“I think it’ll be a little bit different than people are thinking,” Trump quipped about his relationship with Speaker Pelosi while flanked by Border Patrol union officials Thursday.

Indeed, her first speech as Speaker was an olive branch to the right-wing within her own party as well as to the Republicans in Congress, singling out for praise Republican presidents Ronald Reagan and George H. W. Bush and calling for bipartisanship, meaning an even further shift to the right by the Democratic Party.

Pelosi was elected in a carefully orchestrated vote Thursday afternoon with the support of all but 12 Democratic representatives. The vote came after weeks of horse-trading and backroom deals in which Pelosi had to agree to a four-year term limit to win over a dozen members, mainly on the right wing of the Democratic caucus, who had threatened to block her election.

Among those who voted for Pelosi were Alexandria Ocasio-Cortez of New York and Rashida Tlaib of Michigan, both members of the pseudo-left Democratic Socialists of America faction of the Democratic Party. That they both cast their votes for Pelosi’s right-wing promise of bipartisanship, and Tlaib for a rules package which commits the House to austerity, shows that their association with socialism is entirely false, meant only to misdirect youth and workers who are looking for a genuine alternative to capitalism, and trap them within the Democratic Party.

Newly elected CIA Democrats made up a significant portion of those who did not vote for Pelosi, opposing her from the right, including former CIA officers Abigail Spanberger of Virginia, Elissa Slotkin of Michigan and Afghan war veteran Max Rose of New York.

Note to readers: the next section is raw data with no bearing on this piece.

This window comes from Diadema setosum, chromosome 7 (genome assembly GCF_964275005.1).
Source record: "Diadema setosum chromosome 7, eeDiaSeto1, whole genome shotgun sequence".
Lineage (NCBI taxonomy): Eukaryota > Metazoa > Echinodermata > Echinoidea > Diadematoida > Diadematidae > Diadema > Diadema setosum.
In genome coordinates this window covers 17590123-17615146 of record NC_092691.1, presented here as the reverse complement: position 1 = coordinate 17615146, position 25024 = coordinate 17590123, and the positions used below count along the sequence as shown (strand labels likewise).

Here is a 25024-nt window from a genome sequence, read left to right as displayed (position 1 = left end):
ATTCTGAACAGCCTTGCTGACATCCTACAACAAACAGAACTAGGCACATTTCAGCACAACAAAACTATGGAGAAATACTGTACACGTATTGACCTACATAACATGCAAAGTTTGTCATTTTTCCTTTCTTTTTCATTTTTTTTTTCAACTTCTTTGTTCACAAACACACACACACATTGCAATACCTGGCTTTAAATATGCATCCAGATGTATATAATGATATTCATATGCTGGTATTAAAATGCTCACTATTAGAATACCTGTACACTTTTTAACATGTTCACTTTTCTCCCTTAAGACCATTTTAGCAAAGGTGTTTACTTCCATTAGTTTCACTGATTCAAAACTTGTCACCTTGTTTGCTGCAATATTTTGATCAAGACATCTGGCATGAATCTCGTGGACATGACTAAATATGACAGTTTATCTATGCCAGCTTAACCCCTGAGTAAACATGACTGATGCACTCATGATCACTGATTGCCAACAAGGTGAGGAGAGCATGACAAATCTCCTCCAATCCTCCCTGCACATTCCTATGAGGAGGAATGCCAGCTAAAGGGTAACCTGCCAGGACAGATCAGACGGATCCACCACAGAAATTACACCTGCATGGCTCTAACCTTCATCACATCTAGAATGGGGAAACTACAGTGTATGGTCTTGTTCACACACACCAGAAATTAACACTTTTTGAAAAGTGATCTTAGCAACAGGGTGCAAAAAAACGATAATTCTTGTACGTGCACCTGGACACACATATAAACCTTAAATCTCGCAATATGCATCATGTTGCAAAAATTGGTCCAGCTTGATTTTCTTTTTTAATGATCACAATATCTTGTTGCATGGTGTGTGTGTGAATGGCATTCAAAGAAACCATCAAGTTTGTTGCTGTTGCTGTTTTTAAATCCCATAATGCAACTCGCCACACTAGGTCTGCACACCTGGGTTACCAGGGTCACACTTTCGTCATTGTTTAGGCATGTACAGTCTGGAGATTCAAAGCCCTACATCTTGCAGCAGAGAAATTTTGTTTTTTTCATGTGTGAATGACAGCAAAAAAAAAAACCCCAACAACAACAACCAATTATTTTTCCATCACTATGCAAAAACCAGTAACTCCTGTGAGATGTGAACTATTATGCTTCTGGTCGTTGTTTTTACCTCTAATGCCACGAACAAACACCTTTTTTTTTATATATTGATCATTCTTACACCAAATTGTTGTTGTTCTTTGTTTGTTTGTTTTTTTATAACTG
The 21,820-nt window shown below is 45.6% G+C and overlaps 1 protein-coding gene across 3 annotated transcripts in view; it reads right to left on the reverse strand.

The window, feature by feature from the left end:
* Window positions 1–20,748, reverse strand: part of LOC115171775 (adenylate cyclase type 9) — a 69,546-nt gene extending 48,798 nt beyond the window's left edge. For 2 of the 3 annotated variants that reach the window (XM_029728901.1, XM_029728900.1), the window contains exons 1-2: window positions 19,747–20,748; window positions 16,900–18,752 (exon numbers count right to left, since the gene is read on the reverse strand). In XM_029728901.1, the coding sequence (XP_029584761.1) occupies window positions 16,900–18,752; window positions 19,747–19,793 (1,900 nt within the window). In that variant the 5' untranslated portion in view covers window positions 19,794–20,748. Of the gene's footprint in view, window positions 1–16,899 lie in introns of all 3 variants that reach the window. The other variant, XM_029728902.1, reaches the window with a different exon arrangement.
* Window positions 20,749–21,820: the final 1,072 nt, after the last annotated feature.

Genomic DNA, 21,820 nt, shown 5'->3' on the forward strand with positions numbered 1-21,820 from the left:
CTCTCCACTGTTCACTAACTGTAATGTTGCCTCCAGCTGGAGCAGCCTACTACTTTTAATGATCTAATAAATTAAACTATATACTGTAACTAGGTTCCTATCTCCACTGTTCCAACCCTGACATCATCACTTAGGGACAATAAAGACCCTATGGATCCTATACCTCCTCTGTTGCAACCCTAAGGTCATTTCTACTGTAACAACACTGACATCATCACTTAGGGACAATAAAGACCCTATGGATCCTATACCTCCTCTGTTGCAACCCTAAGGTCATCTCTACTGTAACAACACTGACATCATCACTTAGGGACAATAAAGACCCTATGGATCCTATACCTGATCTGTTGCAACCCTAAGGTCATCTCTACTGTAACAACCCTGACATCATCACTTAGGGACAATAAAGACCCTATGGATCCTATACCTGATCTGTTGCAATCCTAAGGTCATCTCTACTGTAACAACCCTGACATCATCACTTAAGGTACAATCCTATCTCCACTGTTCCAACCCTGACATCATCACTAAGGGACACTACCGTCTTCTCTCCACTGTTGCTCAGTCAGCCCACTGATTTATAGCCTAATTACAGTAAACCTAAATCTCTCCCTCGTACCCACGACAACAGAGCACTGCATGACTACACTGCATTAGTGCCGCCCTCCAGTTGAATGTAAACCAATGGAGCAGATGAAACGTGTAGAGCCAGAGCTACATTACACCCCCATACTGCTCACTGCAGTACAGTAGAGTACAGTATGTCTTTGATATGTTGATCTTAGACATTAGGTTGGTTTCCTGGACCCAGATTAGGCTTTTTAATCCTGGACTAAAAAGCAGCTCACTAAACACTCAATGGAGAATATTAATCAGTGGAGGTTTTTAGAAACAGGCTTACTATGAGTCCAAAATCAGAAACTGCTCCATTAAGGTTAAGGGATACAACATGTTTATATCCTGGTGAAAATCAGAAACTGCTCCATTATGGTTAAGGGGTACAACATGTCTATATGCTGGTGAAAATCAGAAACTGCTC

Despite the much touted “historic” character of the newly sworn-in Congress, which will see the most female and minority representatives seated in US history, all of them go to Washington, D.C., as representatives of the capitalist class and enemies of the working class. The growing number of women, African Americans, Muslims and other minorities will do nothing to push Congress to the left.

The majority of members of Congress are millionaires and those who are not are vetted to ensure they will serve the interests of the rich and are increasingly drawn directly from the military-intelligence apparatus. The non-millionaires entering Congress for the first time will find their fortunes rising quite rapidly. The median Congressperson had a net worth of at least $1.1 million in 2015, and the figure has only continued to rise.

According to the latest data analyzed by Open Secrets, Speaker Pelosi had an estimated net worth of $100 million in 2013. Among her declared property holdings that year were a 59,000 square foot warehouse in San Francisco, worth between $5 and $25 million, and a vineyard in Napa Valley, also declared at $5 to $25 million. According to one admiring media profile, her main skill as a Democratic Party leader was as a fund-raiser, having raked in $728 million for Democratic congressional candidates since 2002.